BEIJING – Fearing that a local school was to be used as a SARS (search) ward, protesters in a village east of Beijing ransacked the building, smashing windows and furniture, a witness and police said Tuesday.
The violence erupted Sunday in Chagugang, a town of some 30,000 about 60 miles southeast of China's capital, near the eastern port city of Tianjin (search).
Construction crews had installed metal partitions and beds in the vacant junior high school, said a construction worker reached there by telephone. He wouldn't give his name.
The protest erupted after residents heard the building was to be used to isolate patients with severe acute respiratory syndrome, the worker said.
"We have not had a single case here. Of course people would be worried about infection," the man said. Referring to building a SARS ward, he said, "They can't do that. They should also care about our health."
An official of the Tianjin Public Health Bureau, which is responsible for the town, said it had no plans to put SARS patients in the school. She said government of the county where Chagugang is located already has prepared an infectious diseases hospital for SARS cases.
"We won't use non-medical facilities to handle the disease," said the official, who would give only her surname, Li.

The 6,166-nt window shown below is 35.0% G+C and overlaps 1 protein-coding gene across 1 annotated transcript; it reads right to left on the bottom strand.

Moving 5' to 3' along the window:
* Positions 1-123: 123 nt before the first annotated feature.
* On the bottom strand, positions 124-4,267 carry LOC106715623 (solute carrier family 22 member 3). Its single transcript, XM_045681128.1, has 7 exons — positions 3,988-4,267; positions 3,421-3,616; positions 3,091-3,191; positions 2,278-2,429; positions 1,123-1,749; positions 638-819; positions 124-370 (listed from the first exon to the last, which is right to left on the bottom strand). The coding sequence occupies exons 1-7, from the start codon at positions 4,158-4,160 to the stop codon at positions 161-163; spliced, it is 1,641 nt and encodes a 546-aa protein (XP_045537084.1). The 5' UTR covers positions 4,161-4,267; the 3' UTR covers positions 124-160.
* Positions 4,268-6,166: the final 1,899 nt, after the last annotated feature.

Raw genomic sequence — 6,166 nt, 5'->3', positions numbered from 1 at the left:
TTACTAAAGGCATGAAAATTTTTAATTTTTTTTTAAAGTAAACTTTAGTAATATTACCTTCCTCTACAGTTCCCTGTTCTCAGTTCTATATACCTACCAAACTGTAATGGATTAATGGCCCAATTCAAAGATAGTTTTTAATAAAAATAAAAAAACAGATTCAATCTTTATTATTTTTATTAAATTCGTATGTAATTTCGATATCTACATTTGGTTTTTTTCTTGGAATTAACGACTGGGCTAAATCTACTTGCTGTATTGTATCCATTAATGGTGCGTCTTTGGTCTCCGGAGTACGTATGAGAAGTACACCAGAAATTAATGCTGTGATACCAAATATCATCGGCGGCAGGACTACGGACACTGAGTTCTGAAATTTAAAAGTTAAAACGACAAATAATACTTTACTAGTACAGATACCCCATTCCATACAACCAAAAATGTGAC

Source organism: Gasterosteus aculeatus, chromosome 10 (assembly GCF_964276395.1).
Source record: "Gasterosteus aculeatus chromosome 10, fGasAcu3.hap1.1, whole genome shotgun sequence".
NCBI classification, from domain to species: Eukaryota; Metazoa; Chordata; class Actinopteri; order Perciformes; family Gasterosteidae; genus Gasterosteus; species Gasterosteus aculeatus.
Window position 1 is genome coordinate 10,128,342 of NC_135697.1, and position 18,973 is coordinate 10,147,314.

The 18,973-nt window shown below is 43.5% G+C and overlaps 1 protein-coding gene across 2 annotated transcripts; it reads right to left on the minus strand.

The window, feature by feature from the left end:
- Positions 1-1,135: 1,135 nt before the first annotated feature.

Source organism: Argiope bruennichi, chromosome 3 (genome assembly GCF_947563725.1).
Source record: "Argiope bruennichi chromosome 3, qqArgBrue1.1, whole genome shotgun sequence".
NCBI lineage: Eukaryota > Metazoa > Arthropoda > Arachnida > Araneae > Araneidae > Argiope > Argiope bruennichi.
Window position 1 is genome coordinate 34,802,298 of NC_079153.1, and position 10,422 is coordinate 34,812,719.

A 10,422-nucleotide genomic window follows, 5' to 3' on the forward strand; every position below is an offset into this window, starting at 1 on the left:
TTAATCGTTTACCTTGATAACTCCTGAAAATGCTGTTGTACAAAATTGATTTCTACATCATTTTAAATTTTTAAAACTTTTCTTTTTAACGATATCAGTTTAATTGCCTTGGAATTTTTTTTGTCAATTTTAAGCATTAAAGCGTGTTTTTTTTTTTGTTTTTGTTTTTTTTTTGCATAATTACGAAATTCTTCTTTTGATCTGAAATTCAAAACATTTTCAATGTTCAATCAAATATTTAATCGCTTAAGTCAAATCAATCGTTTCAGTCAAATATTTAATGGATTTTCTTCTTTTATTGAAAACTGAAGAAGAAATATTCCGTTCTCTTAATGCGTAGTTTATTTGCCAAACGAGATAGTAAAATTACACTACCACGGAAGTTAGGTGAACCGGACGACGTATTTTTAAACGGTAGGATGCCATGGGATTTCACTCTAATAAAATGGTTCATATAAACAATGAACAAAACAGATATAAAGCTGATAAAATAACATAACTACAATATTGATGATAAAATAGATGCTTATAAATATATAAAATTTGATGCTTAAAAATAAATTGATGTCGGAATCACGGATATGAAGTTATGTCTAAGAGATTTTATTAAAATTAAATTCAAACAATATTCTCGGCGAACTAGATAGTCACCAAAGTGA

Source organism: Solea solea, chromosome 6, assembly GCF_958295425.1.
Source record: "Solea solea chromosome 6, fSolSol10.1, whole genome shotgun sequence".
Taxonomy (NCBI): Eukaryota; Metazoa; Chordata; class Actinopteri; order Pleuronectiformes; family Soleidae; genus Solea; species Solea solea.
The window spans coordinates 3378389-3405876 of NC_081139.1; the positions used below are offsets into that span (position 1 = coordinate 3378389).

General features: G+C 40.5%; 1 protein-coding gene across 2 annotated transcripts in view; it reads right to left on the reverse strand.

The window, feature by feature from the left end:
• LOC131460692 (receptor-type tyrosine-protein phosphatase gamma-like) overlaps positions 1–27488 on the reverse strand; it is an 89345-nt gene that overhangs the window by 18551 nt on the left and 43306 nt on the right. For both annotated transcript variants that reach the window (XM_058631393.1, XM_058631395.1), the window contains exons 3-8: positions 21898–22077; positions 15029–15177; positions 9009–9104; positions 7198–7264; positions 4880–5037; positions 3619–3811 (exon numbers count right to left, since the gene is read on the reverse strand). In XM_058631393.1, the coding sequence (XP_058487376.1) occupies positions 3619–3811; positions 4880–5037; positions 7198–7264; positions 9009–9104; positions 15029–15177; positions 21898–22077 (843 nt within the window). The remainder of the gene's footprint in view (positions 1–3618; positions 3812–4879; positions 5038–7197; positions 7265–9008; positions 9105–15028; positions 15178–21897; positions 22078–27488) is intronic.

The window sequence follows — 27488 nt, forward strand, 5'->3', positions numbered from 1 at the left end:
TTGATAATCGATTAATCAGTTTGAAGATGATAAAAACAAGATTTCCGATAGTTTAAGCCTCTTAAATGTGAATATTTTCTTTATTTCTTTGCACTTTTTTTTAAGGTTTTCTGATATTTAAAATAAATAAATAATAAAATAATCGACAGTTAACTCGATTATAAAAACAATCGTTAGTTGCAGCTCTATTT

Officials of the county government and its health bureau refused to comment.
In Beijing (search), construction crews have been building a specialized 1,000-bed SARS ward in a town north of the city. The Chinese capital has reported 1,199 cases of the disease, with another 1,100 people quarantined with possible symptoms.
The construction worker in Chagugang said people with hammers and other tools broke into the school Sunday afternoon and smashed windows, broke up beds and tore down metal partitions.
Most of the protesters were farmers, who live within a few hundred yards of the building, he said. He said he didn't know how many people were involved, but "the streets and the school were all packed with people."
The construction worker said he left before police arrived, but had heard they dispersed the crowd at about midnight.
A resident reached by telephone in the town said nearly 30 people were taken away by police Sunday night. He would not give his name.
A police officer in Chagugang confirmed that protesters had broken windows at the school but wouldn't say how many were detained.
"It's just a misunderstanding. Nothing serious happened. All has calmed down now," said the officer, who wouldn't give his name. "They will be released after being educated."